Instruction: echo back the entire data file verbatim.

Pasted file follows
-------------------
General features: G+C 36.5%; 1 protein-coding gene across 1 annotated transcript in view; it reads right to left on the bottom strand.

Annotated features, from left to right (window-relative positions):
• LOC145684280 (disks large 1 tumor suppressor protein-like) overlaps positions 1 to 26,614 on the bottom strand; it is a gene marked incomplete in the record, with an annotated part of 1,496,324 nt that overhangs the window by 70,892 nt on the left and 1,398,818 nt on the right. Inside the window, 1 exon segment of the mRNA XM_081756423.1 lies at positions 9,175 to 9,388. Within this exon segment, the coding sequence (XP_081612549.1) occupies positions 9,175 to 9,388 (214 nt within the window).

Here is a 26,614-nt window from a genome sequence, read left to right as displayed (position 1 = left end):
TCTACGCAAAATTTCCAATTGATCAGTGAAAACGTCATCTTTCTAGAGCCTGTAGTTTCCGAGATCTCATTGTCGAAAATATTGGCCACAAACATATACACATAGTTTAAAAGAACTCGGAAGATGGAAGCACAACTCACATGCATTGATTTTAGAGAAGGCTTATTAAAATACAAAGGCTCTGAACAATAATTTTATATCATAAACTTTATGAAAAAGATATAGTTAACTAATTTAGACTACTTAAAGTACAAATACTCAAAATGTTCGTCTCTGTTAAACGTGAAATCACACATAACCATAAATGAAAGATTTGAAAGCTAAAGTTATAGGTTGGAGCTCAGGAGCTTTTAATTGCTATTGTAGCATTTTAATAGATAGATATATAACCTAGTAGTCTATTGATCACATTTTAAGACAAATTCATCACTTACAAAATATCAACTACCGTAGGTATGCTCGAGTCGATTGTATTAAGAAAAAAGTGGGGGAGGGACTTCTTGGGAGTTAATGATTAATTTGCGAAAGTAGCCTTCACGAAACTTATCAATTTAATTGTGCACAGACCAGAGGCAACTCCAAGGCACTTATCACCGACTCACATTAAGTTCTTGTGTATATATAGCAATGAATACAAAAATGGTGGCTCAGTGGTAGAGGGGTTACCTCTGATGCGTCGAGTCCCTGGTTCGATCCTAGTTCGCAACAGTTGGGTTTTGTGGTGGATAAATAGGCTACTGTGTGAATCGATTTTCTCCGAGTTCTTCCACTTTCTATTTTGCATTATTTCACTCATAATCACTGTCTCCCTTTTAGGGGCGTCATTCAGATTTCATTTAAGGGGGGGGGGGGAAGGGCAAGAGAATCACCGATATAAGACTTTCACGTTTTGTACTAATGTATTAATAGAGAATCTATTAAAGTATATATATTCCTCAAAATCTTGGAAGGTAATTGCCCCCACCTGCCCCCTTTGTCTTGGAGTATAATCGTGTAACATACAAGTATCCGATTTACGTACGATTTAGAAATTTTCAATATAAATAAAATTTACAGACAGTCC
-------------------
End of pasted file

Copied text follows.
General features: G+C 36.5%; 1 protein-coding gene across 1 annotated transcript in view; it reads right to left on the bottom strand.

Annotated features, from left to right (window-relative positions):
• LOC145684280 (disks large 1 tumor suppressor protein-like) overlaps positions 1 to 26,614 on the bottom strand; it is a gene marked incomplete in the record, with an annotated part of 1,496,324 nt that overhangs the window by 70,892 nt on the left and 1,398,818 nt on the right. Inside the window, 1 exon segment of the mRNA XM_081756423.1 lies at positions 9,175 to 9,388. Within this exon segment, the coding sequence (XP_081612549.1) occupies positions 9,175 to 9,388 (214 nt within the window).

Here is a 26,614-nt window from a genome sequence, read left to right as displayed (position 1 = left end):
TCTACGCAAAATTTCCAATTGATCAGTGAAAACGTCATCTTTCTAGAGCCTGTAGTTTCCGAGATCTCATTGTCGAAAATATTGGCCACAAACATATACACATAGTTTAAAAGAACTCGGAAGATGGAAGCACAACTCACATGCATTGATTTTAGAGAAGGCTTATTAAAATACAAAGGCTCTGAACAATAATTTTATATCATAAACTTTATGAAAAAGATATAGTTAACTAATTTAGACTACTTAAAGTACAAATACTCAAAATGTTCGTCTCTGTTAAACGTGAAATCACACATAACCATAAATGAAAGATTTGAAAGCTAAAGTTATAGGTTGGAGCTCAGGAGCTTTTAATTGCTATTGTAGCATTTTAATAGATAGATATATAACCTAGTAGTCTATTGATCACATTTTAAGACAAATTCATCACTTACAAAATATCAACTACCGTAGGTATGCTCGAGTCGATTGTATTAAGAAAAAAGTGGGGGAGGGACTTCTTGGGAGTTAATGATTAATTTGCGAAAGTAGCCTTCACGAAACTTATCAATTTAATTGTGCACAGACCAGAGGCAACTCCAAGGCACTTATCACCGACTCACATTAAGTTCTTGTGTATATATAGCAATGAATACAAAAATGGTGGCTCAGTGGTAGAGGGGTTACCTCTGATGCGTCGAGTCCCTGGTTCGATCCTAGTTCGCAACAGTTGGGTTTTGTGGTGGATAAATAGGCTACTGTGTGAATCGATTTTCTCCGAGTTCTTCCACTTTCTATTTTGCATTATTTCACTCATAATCACTGTCTCCCTTTTAGGGGCGTCATTCAGATTTCATTTAAGGGGGGGGGGGGAAGGGCAAGAGAATCACCGATATAAGACTTTCACGTTTTGTACTAATGTATTAATAGAGAATCTATTAAAGTATATATATTCCTCAAAATCTTGGAAGGTAATTGCCCCCACCTGCCCCCTTTGTCTTGGAGTATAATCGTGTAACATACAAGTATCCGATTTACGTACGATTTAGAAATTTTCAATATAAATAAAATTTACAGACAGTCC